Pro-life politicians and advocates who called for Murphy to step down from office sent a clear message: they believe that a life is a life, no matter how small. That is a message those who oppose abortion must remain consistent on, if they are to be morally consistent and non-repugnant to the wider public.

The truth is, even though Planned Parenthood calls itself pro-woman, a large percentage of women believe in limiting, if not outlawing, abortion. According to a Quinnipac poll in January, 4 in 10 said they would support a 20-week abortion ban in their state. When the House passed a very similar ban in 2013, the following year, Quinnipac reported that six in 10 women supported the ban. And “according to a recent Marist Poll commissioned,” notes the Washington Post, “nearly half — 49 percent — of Democrats want abortion banned after 20 weeks.”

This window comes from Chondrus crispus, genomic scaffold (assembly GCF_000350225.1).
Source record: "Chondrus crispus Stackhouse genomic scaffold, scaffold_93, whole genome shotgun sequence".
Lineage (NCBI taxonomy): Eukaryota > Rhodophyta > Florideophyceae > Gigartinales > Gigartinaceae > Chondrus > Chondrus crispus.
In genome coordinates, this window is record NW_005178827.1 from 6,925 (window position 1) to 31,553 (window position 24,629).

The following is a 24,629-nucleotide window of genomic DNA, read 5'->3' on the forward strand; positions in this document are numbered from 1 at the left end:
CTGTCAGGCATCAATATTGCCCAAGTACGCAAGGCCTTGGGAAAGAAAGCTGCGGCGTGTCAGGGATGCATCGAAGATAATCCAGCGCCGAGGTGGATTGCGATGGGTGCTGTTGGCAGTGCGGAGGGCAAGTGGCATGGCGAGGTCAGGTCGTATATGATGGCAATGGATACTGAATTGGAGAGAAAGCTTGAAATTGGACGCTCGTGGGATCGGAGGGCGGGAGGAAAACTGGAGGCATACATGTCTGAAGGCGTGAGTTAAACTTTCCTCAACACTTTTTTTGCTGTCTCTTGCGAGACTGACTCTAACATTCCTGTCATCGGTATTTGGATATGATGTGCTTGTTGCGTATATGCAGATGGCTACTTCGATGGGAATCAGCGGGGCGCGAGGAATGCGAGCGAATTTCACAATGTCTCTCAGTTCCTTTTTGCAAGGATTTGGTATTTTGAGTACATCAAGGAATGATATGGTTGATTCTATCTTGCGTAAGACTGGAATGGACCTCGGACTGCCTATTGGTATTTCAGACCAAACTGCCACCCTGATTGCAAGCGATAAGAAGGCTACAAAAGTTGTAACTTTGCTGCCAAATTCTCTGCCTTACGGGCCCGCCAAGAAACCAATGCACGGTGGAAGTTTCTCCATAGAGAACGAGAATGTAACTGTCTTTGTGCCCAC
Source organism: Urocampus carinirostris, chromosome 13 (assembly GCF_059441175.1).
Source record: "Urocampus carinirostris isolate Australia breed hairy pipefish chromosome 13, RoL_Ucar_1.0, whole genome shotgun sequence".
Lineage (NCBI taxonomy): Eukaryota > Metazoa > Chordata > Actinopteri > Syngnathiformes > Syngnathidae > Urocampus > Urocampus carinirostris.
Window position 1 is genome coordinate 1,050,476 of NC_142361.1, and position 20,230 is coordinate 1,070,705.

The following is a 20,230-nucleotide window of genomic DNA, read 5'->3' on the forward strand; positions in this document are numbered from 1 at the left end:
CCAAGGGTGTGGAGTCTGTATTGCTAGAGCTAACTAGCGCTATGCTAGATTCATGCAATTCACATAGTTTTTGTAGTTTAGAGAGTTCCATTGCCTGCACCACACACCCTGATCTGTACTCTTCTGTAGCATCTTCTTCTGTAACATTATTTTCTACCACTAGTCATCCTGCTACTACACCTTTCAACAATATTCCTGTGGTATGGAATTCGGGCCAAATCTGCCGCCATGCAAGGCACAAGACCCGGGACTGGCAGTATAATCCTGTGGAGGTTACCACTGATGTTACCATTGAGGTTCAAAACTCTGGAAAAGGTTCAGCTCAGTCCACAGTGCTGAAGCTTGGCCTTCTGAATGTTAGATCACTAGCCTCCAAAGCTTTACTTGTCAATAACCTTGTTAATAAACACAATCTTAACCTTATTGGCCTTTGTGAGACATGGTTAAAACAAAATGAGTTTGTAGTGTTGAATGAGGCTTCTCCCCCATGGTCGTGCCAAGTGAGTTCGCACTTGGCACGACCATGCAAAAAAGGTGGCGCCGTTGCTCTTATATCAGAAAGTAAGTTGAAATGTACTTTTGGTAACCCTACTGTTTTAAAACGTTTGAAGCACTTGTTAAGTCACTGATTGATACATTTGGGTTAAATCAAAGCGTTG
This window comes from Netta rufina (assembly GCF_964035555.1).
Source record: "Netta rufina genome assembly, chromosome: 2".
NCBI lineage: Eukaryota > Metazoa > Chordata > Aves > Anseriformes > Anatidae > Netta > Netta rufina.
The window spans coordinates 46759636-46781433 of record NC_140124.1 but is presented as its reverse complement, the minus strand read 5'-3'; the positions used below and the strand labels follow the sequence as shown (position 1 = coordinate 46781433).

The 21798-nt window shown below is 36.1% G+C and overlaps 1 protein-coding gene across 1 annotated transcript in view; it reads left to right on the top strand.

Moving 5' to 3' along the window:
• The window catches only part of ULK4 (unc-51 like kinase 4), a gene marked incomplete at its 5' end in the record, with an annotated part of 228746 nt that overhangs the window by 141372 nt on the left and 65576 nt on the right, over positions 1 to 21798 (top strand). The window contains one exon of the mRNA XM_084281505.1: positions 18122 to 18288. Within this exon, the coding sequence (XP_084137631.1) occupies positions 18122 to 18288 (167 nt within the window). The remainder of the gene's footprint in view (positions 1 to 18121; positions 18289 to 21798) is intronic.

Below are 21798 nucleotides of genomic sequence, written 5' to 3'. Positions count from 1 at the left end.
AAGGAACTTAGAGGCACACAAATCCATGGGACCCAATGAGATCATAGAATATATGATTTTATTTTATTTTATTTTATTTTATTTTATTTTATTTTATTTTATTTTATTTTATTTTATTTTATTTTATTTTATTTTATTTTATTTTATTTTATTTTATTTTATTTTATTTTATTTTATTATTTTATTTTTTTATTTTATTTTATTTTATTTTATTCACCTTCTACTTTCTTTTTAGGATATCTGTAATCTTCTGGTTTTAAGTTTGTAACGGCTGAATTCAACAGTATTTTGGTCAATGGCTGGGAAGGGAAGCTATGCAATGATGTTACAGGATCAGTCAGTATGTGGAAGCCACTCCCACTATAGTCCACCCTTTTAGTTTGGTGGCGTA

Views of Planned Parenthood have dimmed over the past few decades, with a significant decline in the amount of Americans who say they have favorable views of the organization, and a strong spike in those who say they have a “very unfavorable” view of Planned Parenthood (from 4 percent in 1989, to 23 percent in 2015). We can appeal to many Americans with our arguments for life, but only if we present to them leaders and examples who will truly stand up for life, 100 cases out of 100, not just when it’s convenient to them personally.

Gracy Olmstead is associate managing editor at The Federalist and the Thursday editor of BRIGHT, a weekly newsletter for women. Her writings can also be found at The American Conservative, The Week, Christianity Today, Acculturated, The University Bookman, and Catholic Rural Life.